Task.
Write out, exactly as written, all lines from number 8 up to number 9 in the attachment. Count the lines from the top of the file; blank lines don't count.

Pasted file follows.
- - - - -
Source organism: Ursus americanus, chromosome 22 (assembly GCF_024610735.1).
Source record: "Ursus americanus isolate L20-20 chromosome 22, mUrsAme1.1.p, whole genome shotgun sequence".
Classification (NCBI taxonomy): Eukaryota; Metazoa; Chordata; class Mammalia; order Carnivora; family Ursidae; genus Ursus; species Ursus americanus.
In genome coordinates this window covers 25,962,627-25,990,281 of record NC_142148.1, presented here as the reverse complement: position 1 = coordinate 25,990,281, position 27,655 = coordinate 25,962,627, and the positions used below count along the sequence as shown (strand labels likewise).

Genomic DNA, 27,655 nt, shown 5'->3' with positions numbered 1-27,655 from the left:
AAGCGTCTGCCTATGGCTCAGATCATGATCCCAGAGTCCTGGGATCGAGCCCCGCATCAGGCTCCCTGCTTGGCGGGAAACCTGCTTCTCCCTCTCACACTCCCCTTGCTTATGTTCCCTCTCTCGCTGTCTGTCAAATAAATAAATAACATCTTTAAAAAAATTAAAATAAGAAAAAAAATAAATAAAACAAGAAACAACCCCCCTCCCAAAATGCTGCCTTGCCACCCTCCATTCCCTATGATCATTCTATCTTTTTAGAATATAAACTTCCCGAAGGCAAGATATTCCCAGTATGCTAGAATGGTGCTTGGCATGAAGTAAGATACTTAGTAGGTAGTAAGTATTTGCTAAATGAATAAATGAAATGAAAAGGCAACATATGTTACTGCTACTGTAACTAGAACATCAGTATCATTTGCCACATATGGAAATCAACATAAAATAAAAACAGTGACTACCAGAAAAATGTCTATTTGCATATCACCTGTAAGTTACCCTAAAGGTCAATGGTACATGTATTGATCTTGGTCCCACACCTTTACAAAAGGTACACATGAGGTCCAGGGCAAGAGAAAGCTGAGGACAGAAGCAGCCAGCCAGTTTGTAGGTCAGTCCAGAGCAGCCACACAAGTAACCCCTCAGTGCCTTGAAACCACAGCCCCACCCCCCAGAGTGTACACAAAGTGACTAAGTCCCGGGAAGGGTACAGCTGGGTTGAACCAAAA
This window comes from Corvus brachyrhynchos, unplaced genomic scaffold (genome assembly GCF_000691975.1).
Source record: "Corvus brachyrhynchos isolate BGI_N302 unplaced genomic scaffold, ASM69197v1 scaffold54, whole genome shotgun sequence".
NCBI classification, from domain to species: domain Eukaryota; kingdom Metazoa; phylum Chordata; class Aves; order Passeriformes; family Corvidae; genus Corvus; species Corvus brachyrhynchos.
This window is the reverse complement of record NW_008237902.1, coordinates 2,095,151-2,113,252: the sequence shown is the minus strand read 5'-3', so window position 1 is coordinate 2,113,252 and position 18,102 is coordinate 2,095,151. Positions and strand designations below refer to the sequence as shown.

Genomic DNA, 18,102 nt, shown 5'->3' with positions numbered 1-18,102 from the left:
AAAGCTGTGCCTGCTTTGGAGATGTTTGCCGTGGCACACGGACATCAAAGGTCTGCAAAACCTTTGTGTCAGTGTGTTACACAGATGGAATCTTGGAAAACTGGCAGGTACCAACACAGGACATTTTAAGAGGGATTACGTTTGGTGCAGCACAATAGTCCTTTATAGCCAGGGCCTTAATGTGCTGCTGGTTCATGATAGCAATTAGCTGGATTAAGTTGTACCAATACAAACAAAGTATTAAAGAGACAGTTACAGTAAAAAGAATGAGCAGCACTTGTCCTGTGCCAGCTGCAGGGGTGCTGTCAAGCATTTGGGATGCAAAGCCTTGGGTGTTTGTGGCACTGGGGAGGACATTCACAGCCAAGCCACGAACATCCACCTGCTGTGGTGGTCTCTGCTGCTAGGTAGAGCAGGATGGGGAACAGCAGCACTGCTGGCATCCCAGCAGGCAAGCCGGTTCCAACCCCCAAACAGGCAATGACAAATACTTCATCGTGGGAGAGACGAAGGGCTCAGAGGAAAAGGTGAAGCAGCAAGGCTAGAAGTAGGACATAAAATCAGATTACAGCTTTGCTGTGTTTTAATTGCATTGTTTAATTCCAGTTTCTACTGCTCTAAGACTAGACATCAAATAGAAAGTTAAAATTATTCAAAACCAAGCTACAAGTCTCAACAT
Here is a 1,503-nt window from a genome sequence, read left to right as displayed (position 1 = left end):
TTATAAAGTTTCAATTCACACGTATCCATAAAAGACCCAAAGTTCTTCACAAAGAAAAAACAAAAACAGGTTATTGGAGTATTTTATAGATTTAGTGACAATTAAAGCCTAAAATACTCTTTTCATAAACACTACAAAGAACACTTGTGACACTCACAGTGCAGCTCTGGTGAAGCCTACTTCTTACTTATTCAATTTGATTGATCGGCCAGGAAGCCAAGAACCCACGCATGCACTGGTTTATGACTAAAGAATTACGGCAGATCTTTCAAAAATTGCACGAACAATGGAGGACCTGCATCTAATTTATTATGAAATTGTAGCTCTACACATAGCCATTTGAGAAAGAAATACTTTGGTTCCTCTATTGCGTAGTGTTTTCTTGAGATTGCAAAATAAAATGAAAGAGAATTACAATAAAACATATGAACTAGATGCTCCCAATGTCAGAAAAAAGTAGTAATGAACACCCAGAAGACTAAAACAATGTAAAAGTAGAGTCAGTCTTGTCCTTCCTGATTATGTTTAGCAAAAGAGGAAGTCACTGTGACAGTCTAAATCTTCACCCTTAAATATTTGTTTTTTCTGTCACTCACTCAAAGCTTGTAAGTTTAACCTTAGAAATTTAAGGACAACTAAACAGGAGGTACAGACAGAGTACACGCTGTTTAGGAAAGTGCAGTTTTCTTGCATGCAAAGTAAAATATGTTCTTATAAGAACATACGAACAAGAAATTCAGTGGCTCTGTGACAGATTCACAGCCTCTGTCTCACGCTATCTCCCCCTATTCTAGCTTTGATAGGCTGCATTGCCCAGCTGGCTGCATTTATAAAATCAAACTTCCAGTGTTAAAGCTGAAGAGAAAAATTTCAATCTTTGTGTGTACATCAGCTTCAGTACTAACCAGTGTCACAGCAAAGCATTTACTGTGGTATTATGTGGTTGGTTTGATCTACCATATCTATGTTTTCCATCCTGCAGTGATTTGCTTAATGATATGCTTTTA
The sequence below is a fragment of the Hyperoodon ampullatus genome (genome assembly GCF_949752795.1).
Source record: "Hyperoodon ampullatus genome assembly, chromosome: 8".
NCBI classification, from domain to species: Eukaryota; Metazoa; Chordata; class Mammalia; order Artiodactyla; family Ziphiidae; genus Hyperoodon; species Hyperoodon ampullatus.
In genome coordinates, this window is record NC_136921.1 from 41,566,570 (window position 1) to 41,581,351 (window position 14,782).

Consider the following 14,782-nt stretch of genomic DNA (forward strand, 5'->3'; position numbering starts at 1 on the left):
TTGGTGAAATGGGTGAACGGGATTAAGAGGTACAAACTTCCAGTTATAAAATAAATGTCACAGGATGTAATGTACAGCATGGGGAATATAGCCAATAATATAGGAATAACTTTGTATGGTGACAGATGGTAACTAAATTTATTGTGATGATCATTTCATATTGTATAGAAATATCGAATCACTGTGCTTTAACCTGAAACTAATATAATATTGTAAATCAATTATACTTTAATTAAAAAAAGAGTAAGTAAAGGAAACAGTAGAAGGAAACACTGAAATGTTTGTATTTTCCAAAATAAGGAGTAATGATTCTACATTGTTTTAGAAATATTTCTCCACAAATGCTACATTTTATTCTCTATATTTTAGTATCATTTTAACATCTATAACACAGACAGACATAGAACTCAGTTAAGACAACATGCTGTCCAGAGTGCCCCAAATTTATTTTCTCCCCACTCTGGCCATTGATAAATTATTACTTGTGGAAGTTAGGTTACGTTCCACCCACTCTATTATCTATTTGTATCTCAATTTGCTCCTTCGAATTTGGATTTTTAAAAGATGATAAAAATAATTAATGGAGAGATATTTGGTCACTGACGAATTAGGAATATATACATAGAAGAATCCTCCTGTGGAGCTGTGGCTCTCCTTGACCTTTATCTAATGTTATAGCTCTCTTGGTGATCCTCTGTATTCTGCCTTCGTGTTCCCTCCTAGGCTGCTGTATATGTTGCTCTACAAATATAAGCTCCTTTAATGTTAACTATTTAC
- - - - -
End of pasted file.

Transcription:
Source record: "Corvus brachyrhynchos isolate BGI_N302 unplaced genomic scaffold, ASM69197v1 scaffold54, whole genome shotgun sequence".
NCBI classification, from domain to species: domain Eukaryota; kingdom Metazoa; phylum Chordata; class Aves; order Passeriformes; family Corvidae; genus Corvus; species Corvus brachyrhynchos.